Siglec Expression on T Cells

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Human Uniqueness Compared to "Great Apes": 
Likely Difference
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CD33-related Siglecs are  signaling molecules that are expressed on most immune cells, and are mostly thought to downregulate cellular activation via cytosolic immunoreceptor tyrosine-based inhibitory motifs. Human T lymphocytes are a striking exception, expressing little to none of these receeptors. In striking contrast, T lymphocytes from “great apes” express several CD33-related Siglecs on their surfaces. This human-specific loss of T cell Siglec expression thus seems to have occurred after our last common ancestor with great apes, potentially causing a loss of inhibitory signaling. In keeping with this proposed "loss of brakes", human T cells give much stronger proliferative responses to specific activation via antibodies against the T cell receptor complex (a mimic of physiological activation), compared to those from chimpanzees. This human-specific loss of T cell CD33-related Siglec expression is associated with T cell hyperactivity, and may help explain the  apparently disparate prevalence and severity of T cell-mediated diseases between humans and chimpanzees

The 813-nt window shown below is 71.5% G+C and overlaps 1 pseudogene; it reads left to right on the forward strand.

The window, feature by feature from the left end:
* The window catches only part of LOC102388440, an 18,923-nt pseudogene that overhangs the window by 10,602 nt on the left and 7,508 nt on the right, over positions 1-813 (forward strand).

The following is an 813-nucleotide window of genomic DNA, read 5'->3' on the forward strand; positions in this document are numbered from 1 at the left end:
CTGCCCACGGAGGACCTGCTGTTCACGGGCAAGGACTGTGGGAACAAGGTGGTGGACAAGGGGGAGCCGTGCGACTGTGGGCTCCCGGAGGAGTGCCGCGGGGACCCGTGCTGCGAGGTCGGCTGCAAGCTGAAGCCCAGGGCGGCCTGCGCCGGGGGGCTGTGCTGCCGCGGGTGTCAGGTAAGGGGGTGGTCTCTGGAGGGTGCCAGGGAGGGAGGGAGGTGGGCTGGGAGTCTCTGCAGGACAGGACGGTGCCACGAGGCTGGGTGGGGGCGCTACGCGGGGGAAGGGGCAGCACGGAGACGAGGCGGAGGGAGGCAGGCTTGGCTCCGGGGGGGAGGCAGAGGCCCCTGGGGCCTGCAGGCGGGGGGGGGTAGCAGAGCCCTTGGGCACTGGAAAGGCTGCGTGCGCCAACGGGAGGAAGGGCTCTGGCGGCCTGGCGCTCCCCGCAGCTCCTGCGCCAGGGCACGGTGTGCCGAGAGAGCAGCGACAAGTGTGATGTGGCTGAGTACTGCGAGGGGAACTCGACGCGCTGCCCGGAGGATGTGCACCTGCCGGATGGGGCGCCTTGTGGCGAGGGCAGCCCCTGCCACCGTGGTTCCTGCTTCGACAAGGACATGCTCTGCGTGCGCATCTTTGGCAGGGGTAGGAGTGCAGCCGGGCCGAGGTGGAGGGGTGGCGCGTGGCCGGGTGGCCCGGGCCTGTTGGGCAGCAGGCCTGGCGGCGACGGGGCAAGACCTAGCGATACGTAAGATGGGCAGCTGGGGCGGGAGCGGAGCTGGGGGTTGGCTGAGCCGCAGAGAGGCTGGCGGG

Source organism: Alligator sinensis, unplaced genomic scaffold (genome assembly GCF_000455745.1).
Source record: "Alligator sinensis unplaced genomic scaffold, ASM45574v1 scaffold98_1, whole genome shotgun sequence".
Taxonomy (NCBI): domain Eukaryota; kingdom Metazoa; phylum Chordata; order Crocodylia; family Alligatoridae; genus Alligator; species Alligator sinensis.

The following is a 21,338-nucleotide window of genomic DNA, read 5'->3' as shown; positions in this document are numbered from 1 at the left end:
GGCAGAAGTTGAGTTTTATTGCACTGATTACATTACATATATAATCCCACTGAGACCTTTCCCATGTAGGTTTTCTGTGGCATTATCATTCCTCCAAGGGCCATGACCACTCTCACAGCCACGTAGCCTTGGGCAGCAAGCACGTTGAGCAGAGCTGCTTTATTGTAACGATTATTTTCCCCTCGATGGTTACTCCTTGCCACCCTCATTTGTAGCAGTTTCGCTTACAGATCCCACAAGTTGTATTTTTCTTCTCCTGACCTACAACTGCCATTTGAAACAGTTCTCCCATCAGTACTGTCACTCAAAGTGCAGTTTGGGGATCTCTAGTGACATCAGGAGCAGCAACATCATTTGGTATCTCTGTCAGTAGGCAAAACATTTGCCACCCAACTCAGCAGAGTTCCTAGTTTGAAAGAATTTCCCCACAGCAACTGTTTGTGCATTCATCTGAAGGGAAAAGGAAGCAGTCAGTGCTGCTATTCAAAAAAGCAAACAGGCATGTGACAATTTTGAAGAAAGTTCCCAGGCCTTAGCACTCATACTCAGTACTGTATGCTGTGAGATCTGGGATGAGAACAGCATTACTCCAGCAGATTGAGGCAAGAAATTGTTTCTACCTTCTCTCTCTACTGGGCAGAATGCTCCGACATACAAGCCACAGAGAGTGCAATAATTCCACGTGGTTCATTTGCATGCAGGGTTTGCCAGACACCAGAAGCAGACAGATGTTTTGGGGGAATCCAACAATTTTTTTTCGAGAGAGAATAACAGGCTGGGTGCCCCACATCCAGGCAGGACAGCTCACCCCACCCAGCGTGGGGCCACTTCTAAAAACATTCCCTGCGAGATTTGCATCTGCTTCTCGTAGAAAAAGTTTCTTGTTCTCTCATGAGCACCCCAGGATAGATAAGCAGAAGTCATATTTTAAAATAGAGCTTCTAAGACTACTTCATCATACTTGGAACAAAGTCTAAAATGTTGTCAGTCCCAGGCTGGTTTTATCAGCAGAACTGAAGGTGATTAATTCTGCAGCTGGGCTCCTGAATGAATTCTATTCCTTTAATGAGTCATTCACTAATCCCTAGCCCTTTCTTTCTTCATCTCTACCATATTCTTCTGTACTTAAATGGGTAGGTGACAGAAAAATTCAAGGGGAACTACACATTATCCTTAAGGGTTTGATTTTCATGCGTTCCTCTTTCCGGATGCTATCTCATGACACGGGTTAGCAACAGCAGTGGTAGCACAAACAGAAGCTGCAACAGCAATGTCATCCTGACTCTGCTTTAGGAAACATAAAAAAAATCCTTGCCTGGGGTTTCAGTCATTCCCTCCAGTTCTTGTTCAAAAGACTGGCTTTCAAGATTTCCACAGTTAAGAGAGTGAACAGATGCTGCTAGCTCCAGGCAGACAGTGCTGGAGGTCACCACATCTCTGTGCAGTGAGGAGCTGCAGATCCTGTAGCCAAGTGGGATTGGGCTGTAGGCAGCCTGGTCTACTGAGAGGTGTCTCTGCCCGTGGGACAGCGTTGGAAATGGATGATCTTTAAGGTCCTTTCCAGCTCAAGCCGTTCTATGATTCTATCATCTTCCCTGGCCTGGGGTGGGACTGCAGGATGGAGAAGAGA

Timing of appearance of the difference in the Hominin Lineage as a defined date or a lineage separation event. The point in time associated with lineage separation events may change in the future as the scientific community agrees upon better time estimates. Lineage separation events are defined in 2017 as:

  • the Last Common Ancestor (LCA) of humans and old world monkeys was 25,000 - 30,000 thousand (25 - 30 million) years ago
  • the Last Common Ancestor (LCA) of humans and chimpanzees was 6,000 - 8,000 thousand (6 - 8 million) years ago
  • the emergence of the genus Homo was 2,000 thousand (2 million) years ago
  • the Last Common Ancestor (LCA) of humans and neanderthals was 500 thousand years ago
  • the common ancestor of modern humans was 100 - 300 thousand years ago

Definite Appearance: 
100 thousand years ago


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